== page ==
| A boy stands in the rain during funerals for those killed in the school tragedy in Beslan, North Ossetia. (Reuters)
Moscow, Sept. 6 (Reuters): Security forces bungled the handling of Russia’s worst hostage drama because nobody was in charge and special forces were not ready when the shooting started, security analysts said today.
“It’s clear that it was a total mess,” leading military analyst Alexander Golts said. “They were not prepared.”
As the death toll from the battle that ended the siege in the North Ossetian town of Beslan rose above 330, Russia’s media asked how the vaunted special forces had allowed a two-day standoff to turn into a bloodbath.
Authorities said they were forced to storm the school when the militants fired on hostages who were fleeing in the confusion following two explosions. With no security cordon to keep them back, armed local people pressed forward and were among the first to return fire.
Local troops — unprepared and possibly short of ammunition — suddenly found themselves assaulting the school, while special forces moved in only half-an-hour after the battle began, Golts said.
The newspaper Vremya Novostei said that when the fighting started, two special forces squads from the FSB security service were still discussing assault plans and had not even agreed on approach routes or where the defenders’ firing points were.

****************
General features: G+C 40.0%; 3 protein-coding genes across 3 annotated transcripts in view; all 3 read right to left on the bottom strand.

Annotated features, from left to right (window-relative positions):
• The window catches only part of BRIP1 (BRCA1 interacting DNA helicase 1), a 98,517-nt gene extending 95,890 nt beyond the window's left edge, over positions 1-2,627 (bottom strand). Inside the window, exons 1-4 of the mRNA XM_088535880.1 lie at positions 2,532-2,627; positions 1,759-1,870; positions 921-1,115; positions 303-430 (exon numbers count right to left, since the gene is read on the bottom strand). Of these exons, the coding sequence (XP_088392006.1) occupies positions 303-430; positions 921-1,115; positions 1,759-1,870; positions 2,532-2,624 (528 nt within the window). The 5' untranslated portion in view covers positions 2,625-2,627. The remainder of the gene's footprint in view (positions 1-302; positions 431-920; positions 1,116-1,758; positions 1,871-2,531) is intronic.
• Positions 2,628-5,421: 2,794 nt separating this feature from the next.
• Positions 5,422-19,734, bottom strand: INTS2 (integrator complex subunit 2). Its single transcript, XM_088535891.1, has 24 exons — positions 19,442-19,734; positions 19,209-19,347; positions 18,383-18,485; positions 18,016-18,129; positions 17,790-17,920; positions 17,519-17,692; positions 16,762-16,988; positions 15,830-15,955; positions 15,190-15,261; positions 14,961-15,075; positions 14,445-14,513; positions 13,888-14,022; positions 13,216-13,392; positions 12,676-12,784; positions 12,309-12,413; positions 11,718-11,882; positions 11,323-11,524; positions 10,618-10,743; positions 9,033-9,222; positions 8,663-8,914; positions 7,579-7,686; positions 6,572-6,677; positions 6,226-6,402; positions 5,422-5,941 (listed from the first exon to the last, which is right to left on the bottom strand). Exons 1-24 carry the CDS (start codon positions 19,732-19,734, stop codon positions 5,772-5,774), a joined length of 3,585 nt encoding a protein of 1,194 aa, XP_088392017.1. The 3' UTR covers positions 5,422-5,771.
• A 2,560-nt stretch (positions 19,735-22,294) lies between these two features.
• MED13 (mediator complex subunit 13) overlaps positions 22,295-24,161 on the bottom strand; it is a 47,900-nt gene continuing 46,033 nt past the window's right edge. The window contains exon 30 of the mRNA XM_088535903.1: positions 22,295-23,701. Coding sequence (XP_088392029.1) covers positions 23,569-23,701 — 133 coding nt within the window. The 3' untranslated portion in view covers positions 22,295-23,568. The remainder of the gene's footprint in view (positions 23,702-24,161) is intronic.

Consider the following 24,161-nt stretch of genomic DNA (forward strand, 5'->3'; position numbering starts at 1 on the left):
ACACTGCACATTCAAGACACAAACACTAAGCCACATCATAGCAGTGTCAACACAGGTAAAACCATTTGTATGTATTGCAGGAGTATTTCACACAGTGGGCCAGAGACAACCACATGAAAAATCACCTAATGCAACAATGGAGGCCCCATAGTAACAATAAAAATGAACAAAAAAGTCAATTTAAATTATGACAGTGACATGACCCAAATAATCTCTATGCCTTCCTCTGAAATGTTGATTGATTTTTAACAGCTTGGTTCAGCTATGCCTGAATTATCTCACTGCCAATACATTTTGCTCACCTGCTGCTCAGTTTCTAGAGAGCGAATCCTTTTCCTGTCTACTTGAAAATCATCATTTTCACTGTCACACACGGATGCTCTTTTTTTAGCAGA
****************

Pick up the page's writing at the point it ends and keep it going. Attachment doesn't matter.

It said the two squads, Alfa and Vympel — equivalent to Britain’s Special Air Service or the US Delta Force — suffered unprecedented casualties totalling 10 dead and up to 31 wounded.
However, according to the Izvestia daily, the assault was launched by furious parents and relatives. “It seems that the personnel flying squads, fathers of hostage children, volunteers manning the security cordon and bystanders launched the assault,” a federal security officer was quoted by Izvestia.
Security expert Andrei Soldatov said on Ekho Moskvy radio that the battle began so suddenly that many of the special forces fought without bullet-proof vests. But local troops were also too close to the school, keen to show the media the scene.
Nato secretary-general Jaap de Hoop Scheffer has called a meeting of Nato states and Russia tomorrow to discuss the siege of a school by Chechen separatists in which more than 335 people died, a Nato spokesman said.